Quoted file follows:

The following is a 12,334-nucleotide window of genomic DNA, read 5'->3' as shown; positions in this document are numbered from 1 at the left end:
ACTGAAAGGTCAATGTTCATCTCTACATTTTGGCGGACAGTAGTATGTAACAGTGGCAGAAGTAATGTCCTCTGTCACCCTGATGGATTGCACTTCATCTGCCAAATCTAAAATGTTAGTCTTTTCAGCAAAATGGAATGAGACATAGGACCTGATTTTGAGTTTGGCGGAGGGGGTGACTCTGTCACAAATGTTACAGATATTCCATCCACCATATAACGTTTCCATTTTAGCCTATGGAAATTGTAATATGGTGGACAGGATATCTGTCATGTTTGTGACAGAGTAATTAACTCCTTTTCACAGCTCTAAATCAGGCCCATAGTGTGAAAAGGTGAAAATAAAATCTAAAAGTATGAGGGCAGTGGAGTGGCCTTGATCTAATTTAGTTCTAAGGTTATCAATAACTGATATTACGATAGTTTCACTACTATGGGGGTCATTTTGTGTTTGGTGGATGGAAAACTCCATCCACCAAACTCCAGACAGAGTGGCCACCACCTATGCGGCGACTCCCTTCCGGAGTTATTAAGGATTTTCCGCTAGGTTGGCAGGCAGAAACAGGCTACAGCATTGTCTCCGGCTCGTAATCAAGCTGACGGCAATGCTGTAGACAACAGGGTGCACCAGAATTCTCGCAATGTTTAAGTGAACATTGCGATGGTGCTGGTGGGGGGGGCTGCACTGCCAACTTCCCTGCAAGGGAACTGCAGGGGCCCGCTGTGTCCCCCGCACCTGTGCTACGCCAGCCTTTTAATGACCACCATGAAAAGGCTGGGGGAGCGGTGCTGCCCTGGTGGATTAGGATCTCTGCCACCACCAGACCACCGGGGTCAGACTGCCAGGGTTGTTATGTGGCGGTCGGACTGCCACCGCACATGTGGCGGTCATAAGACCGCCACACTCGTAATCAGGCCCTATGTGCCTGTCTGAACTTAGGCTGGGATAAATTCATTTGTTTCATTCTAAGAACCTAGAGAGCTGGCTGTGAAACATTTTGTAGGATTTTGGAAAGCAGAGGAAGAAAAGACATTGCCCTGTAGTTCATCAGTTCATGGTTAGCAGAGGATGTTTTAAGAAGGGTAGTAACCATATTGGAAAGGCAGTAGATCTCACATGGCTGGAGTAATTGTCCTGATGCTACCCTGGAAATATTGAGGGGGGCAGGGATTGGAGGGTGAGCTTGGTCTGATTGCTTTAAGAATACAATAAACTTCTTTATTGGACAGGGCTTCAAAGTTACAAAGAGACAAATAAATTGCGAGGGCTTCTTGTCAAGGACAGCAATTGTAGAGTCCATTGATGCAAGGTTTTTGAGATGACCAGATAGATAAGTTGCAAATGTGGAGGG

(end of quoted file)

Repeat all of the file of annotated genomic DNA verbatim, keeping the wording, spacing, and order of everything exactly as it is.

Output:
The following is a 12,334-nucleotide window of genomic DNA, read 5'->3' as shown; positions in this document are numbered from 1 at the left end:
ACTGAAAGGTCAATGTTCATCTCTACATTTTGGCGGACAGTAGTATGTAACAGTGGCAGAAGTAATGTCCTCTGTCACCCTGATGGATTGCACTTCATCTGCCAAATCTAAAATGTTAGTCTTTTCAGCAAAATGGAATGAGACATAGGACCTGATTTTGAGTTTGGCGGAGGGGGTGACTCTGTCACAAATGTTACAGATATTCCATCCACCATATAACGTTTCCATTTTAGCCTATGGAAATTGTAATATGGTGGACAGGATATCTGTCATGTTTGTGACAGAGTAATTAACTCCTTTTCACAGCTCTAAATCAGGCCCATAGTGTGAAAAGGTGAAAATAAAATCTAAAAGTATGAGGGCAGTGGAGTGGCCTTGATCTAATTTAGTTCTAAGGTTATCAATAACTGATATTACGATAGTTTCACTACTATGGGGGTCATTTTGTGTTTGGTGGATGGAAAACTCCATCCACCAAACTCCAGACAGAGTGGCCACCACCTATGCGGCGACTCCCTTCCGGAGTTATTAAGGATTTTCCGCTAGGTTGGCAGGCAGAAACAGGCTACAGCATTGTCTCCGGCTCGTAATCAAGCTGACGGCAATGCTGTAGACAACAGGGTGCACCAGAATTCTCGCAATGTTTAAGTGAACATTGCGATGGTGCTGGTGGGGGGGGCTGCACTGCCAACTTCCCTGCAAGGGAACTGCAGGGGCCCGCTGTGTCCCCCGCACCTGTGCTACGCCAGCCTTTTAATGACCACCATGAAAAGGCTGGGGGAGCGGTGCTGCCCTGGTGGATTAGGATCTCTGCCACCACCAGACCACCGGGGTCAGACTGCCAGGGTTGTTATGTGGCGGTCGGACTGCCACCGCACATGTGGCGGTCATAAGACCGCCACACTCGTAATCAGGCCCTATGTGCCTGTCTGAACTTAGGCTGGGATAAATTCATTTGTTTCATTCTAAGAACCTAGAGAGCTGGCTGTGAAACATTTTGTAGGATTTTGGAAAGCAGAGGAAGAAAAGACATTGCCCTGTAGTTCATCAGTTCATGGTTAGCAGAGGATGTTTTAAGAAGGGTAGTAACCATATTGGAAAGGCAGTAGATCTCACATGGCTGGAGTAATTGTCCTGATGCTACCCTGGAAATATTGAGGGGGGCAGGGATTGGAGGGTGAGCTTGGTCTGATTGCTTTAAGAATACAATAAACTTCTTTATTGGACAGGGCTTCAAAGTTACAAAGAGACAAATAAATTGCGAGGGCTTCTTGTCAAGGACAGCAATTGTAGAGTCCATTGATGCAAGGTTTTTGAGATGACCAGATAGATAAGTTGCAAATGTGGAGGG